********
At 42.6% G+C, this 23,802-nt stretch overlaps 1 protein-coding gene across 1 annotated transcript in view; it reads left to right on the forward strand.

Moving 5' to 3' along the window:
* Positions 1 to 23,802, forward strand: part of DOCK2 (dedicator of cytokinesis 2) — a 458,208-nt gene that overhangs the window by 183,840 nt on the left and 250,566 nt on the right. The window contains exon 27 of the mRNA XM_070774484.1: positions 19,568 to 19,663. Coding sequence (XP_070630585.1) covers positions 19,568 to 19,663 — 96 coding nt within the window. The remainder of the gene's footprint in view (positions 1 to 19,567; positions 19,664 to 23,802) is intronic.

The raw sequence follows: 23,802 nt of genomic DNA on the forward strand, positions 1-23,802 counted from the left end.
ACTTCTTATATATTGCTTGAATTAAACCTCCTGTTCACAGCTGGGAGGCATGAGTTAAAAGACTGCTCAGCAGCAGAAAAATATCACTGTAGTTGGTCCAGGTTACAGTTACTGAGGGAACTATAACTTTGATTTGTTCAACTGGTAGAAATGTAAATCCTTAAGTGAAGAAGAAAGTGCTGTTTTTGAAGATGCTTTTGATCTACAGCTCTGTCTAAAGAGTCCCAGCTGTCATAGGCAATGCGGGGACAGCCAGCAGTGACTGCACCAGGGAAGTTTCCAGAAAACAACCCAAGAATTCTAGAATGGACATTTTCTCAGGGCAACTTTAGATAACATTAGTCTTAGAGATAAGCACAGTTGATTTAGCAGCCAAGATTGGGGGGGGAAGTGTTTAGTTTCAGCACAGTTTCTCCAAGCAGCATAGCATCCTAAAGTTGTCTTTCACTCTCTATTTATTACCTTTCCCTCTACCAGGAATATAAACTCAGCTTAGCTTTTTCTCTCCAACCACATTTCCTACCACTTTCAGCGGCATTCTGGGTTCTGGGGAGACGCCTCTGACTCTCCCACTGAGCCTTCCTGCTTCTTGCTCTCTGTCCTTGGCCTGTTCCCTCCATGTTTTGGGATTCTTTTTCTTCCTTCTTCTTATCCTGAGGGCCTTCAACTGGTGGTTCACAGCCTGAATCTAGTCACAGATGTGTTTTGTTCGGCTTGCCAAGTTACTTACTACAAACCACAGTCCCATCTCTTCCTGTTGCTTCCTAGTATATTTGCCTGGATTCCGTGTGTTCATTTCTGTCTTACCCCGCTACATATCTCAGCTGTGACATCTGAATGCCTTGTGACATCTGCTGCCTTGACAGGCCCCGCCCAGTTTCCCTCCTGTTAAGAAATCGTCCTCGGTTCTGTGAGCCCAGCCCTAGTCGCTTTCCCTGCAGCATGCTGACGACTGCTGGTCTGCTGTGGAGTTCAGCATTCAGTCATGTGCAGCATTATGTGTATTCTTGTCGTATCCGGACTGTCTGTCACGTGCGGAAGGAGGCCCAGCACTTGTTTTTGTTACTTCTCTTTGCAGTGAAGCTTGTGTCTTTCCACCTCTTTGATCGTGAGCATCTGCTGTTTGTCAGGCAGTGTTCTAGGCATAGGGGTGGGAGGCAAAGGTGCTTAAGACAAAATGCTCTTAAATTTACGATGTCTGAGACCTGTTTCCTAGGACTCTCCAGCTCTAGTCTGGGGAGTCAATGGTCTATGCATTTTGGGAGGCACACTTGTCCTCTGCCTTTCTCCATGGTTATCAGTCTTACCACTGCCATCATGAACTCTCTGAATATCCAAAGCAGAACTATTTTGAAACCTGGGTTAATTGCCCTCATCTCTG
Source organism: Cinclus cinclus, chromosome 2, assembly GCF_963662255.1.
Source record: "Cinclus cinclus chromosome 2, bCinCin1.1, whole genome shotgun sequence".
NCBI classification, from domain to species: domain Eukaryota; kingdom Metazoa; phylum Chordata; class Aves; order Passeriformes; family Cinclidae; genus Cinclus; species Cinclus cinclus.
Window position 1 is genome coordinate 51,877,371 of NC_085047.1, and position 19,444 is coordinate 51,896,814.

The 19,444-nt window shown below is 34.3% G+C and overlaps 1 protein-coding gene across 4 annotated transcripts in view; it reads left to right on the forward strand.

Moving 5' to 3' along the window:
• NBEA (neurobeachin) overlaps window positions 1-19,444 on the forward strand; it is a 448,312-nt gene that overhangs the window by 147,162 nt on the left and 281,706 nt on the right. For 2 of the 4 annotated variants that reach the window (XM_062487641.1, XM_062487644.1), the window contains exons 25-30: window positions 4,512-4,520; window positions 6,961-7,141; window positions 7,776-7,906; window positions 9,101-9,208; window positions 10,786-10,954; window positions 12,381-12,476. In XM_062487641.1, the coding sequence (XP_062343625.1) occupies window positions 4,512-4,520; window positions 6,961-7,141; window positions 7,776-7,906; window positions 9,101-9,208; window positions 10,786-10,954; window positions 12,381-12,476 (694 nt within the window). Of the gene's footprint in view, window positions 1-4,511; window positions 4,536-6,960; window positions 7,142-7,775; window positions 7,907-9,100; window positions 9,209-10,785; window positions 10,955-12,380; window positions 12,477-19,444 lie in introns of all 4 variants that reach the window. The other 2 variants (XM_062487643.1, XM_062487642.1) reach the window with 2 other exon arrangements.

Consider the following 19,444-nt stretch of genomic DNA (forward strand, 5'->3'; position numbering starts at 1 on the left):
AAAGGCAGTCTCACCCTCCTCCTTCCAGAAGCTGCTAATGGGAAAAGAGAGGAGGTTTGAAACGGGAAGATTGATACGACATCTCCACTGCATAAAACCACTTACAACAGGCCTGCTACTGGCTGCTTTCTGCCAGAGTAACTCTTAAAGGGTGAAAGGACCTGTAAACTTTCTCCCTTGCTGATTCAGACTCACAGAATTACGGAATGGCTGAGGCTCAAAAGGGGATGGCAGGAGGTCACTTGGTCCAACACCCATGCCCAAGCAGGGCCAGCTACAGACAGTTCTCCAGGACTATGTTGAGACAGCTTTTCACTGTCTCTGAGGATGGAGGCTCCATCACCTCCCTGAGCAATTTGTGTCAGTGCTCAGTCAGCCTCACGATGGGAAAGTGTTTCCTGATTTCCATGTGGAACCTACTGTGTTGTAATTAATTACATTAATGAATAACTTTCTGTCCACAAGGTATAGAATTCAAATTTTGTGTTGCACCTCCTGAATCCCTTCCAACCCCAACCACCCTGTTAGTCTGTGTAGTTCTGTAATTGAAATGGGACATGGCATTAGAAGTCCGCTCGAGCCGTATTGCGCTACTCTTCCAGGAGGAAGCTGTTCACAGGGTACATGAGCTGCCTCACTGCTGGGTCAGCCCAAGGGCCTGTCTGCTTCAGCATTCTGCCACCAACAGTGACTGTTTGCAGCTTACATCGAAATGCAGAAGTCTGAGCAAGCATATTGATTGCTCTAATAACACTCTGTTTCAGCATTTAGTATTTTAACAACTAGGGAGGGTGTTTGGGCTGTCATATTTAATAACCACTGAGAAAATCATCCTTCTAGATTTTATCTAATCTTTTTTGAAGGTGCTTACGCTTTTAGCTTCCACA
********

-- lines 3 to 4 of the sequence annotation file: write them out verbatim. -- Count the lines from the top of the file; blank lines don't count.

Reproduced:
* Positions 1 to 23,802, forward strand: part of DOCK2 (dedicator of cytokinesis 2) — a 458,208-nt gene that overhangs the window by 183,840 nt on the left and 250,566 nt on the right. The window contains exon 27 of the mRNA XM_070774484.1: positions 19,568 to 19,663. Coding sequence (XP_070630585.1) covers positions 19,568 to 19,663 — 96 coding nt within the window. The remainder of the gene's footprint in view (positions 1 to 19,567; positions 19,664 to 23,802) is intronic.

The raw sequence follows: 23,802 nt of genomic DNA on the forward strand, positions 1-23,802 counted from the left end.